And now, Words and Their Stories, from VOA Learning English.
On this program, we explore words and expressions in the English language. We give examples and notes on usage.
The United States is a very big country. So, getting from point A to point B can take a lot of time. Most people who live in the U.S. drive cars. So, it should come as no surprise that we have many car expressions.
Driving a vehicle is a big responsibility. After all, it is a heavy piece of machinery traveling at fast speeds. So, it is important to stay focused on the road.
You should pay close attention when driving. It is dangerous to drive when you are distracted or when you are tired. If you lose your focus, you could cause a crash.
The same could be said in other situations in life. And that brings us to our expression for today: to be asleep at the wheel.
This expression comes from the idea of someone falling asleep while driving a car. But as an idiom, it means someone is not paying attention or is focused on what they are doing. This can cause all kinds of problems.
If I am asleep at the wheel, I fail to see my responsibilities or duties. I am not paying attention to important issues for which I am responsible.
We often use this expression to describe a person who is not thinking about possible future problems. It can also be used when talking about a business or government that is not paying attention to problems waiting down the road.
Here is an example:
The government agency in charge of public health safety was asleep at the wheel on this issue.
Here is a workplace example:
Gabrielle was supposed to make sure all the contracts were signed by the deadline. But she fell asleep at the wheel and did not get her task done on time.
Anyone can fall asleep at the wheel and in any situation. Here is an example from the world of sports.
During an important game, the star goalie of the football team was asleep at the wheel. The other team was able to score easily.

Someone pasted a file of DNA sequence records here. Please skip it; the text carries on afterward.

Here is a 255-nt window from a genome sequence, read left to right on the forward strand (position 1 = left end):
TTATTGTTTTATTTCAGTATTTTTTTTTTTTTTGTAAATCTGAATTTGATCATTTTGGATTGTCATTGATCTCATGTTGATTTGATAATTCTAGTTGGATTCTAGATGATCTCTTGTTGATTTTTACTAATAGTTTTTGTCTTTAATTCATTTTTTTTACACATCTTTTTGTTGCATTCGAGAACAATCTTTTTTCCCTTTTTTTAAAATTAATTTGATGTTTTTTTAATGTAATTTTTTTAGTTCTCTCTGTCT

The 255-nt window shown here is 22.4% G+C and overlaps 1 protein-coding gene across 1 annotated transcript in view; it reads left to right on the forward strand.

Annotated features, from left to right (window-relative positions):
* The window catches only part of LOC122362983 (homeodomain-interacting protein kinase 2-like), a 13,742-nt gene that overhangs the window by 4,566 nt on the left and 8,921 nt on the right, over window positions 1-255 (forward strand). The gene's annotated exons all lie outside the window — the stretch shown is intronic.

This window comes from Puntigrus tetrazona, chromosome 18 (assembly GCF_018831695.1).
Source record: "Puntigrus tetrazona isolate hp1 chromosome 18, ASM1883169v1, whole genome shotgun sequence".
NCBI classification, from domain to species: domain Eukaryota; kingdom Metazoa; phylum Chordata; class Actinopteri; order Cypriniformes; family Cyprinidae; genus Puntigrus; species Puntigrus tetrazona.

In these examples, we used the verbs “to fall” or “to be” with this expression. Both are correct. And neither one is more common than the other. So, feel free to take your pick!
As we said earlier, this expression refers to someone who has fallen asleep while driving a vehicle. We have a similar expression that relates to someone falling asleep while operating a train.
That expression is “to fall asleep at the switch.” Here, “switch” refers to the controls on the train. Note that “falling asleep at the switch” is less commonly used.
And that is all the time we have for this Words and Their Stories.
When it comes to teaching English, VOA Learning English promises not to fall asleep at the wheel. We will stay focused on helping you improve your language skills!
Until next time … I’m Anna Matteo.
Anna Matteo wrote this story for VOA Learning English.
Words in This Story
point A to point B – idiomatic expression : to go from one place to another
distracted – adj. having one's thoughts or attention drawn away : unable to concentrate or give attention to something
idiom – n. an expression in the usage of a language that is peculiar to itself either in having a meaning that cannot be derived from the conjoined meanings of its elements (such as up in the air for "undecided") or in its grammatically atypical use of words (such as give way)
focus – n. a center of activity or interest
down the road – idiomatic expression : in the future
goalie – n. a player who defends the goal in any of various games (such as hockey, lacrosse, or soccer) : goalkeeper
switch – n. a device for making, breaking, or changing the connections in an electrical circuit
We want to hear from you. Do you have a similar expressions in your language? In the Comments section, you can also practice using any of the expressions from the story.
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